Oscillations and Simple Harmonic Motion


Simple Oscillating Systems

Summary Simple Oscillating Systems

Period and Frequency

In simple oscillations, a particle completes a round trip in a certain period of time. This time, T, which denotes the time it takes for an oscillating particle to return to its initial position, is called the period of oscillation. We also define another concept related to time, frequency. Frequency, denoted by ν, is defined as the number of cycles per unit time and is related to period as such:

ν = 1/T    

Period, of course, is measured in seconds, while frequency is measured in Hertz (or Hz), where 1 Hz = 1 cycle/second. Angular frequency defines the number of radians per second in an oscillating system, and is denoted by σ. This may seem confusing: most oscillations don't engage in circular motion, and can't sweep out radians like in rotational motion. However, oscillating systems do complete cycles, and if we think of each cycle as containing 2Π radians, then we can define angular frequency. Again, angular frequency for oscillations may seem a bit odd for now, but it will make more sense when we compare oscillations and circular motion. For now, we can relate our three variables dealing with the cycle of oscillation:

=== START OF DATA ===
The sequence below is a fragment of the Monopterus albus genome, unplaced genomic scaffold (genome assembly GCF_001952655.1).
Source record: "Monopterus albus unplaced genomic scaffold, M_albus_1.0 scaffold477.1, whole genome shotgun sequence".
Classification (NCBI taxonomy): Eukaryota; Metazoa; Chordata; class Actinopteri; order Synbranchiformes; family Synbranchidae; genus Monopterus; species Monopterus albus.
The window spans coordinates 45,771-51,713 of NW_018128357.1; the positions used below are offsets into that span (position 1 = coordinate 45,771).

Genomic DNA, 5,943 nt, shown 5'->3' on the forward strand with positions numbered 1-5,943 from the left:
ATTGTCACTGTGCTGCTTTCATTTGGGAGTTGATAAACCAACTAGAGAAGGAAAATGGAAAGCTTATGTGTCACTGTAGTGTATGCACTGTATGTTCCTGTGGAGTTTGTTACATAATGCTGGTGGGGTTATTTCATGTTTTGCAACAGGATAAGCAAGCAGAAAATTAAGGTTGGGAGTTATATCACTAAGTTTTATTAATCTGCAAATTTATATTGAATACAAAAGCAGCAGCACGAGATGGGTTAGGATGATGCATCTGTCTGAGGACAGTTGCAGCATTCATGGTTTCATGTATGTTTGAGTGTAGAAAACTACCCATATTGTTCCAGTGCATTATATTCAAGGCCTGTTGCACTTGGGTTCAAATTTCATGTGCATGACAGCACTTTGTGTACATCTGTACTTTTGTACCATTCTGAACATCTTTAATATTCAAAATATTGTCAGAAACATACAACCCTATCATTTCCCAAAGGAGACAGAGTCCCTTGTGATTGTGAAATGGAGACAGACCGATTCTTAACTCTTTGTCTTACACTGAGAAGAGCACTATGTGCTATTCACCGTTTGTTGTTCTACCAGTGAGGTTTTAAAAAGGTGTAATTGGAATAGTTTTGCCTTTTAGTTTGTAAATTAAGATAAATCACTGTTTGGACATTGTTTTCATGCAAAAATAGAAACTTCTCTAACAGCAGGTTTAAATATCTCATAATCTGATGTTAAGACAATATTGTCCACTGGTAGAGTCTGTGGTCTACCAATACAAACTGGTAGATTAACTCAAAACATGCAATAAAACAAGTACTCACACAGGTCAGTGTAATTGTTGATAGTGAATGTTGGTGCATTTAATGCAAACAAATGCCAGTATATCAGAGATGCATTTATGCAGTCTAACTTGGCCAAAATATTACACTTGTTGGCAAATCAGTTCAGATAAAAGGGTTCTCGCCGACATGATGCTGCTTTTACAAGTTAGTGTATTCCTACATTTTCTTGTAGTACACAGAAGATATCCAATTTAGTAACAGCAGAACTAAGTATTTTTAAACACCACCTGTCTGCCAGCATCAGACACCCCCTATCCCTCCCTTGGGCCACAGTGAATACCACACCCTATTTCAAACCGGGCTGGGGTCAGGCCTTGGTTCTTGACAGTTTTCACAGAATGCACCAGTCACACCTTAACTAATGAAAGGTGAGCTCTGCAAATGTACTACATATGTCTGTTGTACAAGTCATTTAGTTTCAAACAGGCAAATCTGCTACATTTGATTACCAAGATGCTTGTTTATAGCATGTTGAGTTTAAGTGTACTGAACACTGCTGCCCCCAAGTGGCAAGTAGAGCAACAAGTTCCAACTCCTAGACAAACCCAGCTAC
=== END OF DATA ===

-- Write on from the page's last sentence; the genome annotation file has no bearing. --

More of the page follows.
σ = 2Πν =    

Equipped with these variables, we can now look at the special case of the simple harmonic oscillator.